Re: CCAT: EMOTIONS (Pat Hayes)
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Date: Wed, 23 Nov 1994 15:29:00 -0600
To: (Fritz Lehmann),
From: (Pat Hayes)
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At  3:33 AM 11/23/94 -0600, Fritz Lehmann wrote:
>....... "minimal
>set of feelings" which would be common to human beings,
>animals, bugs and maybe even robots.  This set would
>be small and and would be supplied with very reliable
>inferences -- on the order of "If creature A desires
>thing B, it will tend (aside from other considerations)
>to seek B." 

I dont think this is reliable. A might have conflicting desires, for
example, which is impossible here. And in any case the nonmonotonic
qualifiacation here is so huge and all-encompassing that it makes the rule

Ive tried to create 'simple' theories of emotions like this, and its not at
all easy to do. Its not clear that there IS a simple 'core' theory.

>     The second level of practical EMOTION ontology
>would be used to make sense of stories of human events.
>My preference would be for a _conservative_ ontology,
>that is, one with which few people would argue.  The
>facts which would be inferred from a creature having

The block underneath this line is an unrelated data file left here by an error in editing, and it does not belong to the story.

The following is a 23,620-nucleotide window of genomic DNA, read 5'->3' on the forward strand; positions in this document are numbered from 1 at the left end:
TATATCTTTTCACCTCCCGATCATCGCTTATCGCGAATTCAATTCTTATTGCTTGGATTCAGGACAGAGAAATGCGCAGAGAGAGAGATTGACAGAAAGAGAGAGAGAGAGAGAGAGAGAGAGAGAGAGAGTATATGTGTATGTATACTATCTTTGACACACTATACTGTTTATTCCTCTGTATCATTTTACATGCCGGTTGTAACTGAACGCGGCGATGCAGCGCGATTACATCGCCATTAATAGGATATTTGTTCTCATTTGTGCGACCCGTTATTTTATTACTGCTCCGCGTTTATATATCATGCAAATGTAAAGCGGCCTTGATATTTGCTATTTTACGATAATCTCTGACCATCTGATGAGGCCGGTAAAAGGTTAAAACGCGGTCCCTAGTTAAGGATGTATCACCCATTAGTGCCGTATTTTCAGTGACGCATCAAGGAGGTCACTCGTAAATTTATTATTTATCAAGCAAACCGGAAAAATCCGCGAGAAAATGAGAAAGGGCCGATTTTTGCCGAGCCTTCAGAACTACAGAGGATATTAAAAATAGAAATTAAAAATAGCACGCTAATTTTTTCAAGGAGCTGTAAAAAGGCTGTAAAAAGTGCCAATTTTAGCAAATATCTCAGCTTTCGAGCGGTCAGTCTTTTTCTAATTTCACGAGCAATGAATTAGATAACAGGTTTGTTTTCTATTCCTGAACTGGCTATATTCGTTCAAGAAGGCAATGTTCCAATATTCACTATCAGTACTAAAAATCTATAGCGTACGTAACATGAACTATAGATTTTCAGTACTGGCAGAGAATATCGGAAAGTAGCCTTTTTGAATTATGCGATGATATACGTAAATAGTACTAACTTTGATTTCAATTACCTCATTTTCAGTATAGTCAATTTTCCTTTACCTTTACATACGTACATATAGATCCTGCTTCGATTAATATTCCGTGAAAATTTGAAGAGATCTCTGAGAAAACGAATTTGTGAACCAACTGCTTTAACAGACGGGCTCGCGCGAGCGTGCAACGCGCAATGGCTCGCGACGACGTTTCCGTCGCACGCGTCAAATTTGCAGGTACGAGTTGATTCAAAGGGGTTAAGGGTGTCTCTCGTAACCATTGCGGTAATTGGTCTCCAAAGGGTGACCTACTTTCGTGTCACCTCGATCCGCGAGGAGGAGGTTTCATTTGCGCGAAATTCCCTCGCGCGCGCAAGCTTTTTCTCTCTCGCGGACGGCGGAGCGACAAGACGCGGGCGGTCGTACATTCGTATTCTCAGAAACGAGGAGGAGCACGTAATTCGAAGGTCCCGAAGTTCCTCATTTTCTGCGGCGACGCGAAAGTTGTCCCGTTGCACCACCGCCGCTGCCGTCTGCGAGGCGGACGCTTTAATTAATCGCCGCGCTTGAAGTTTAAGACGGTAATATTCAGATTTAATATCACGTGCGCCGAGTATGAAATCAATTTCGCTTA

>a certain emotion would be uncontroversial. 

But consider anger and fear. Sufficient fear will prevent the display of
behavior otherwise appropriate to anger. So there isnt a simple prediction
possible from just the fact that someone (or some creature) is angry. This
is what I meant by asking whether emotions formed a vector space. If we
just say that people can be <list emotions here>, than the situation is at

>ambitious and controversial systems of emotions would
>be deferred until later.
>     Pat Hayes suggested that we consider whether
>emotions form a "vector space"; by this I assume he
>means that each species of emotion is an independent
>"dimension" which takes on a range of (numerical)
>values.   Although this sort of thing is popular
>in interactive adventure games, or games like 
>"Careers", I would not want to adopt that as the
>central ontology-schema for emotions.  For one thing,
>I don't think the "dimensions" (anger, love, fear, etc.)
>are independent, nor necessarily linearly structured.

BUt how can they not be? If someone can be more or less angry, and more or
less afraid, etc., then there is a linear vector space being defined right
there. Maybe only a subset of it is biologically possible, and maybe
behavior is best predicted by some complicated kind of surface or subspace
in this vector space, but what other kind of description COULD be given of
emotional state, if we decide to set out by listing the emotions? What
other ways to proceed are there?

<You know, email needs a new punctuation mark. I need to be able to
distinguish a rhetorical question from a sincere, genuine question. That
was a genuine question, not a rhetorical denial.>


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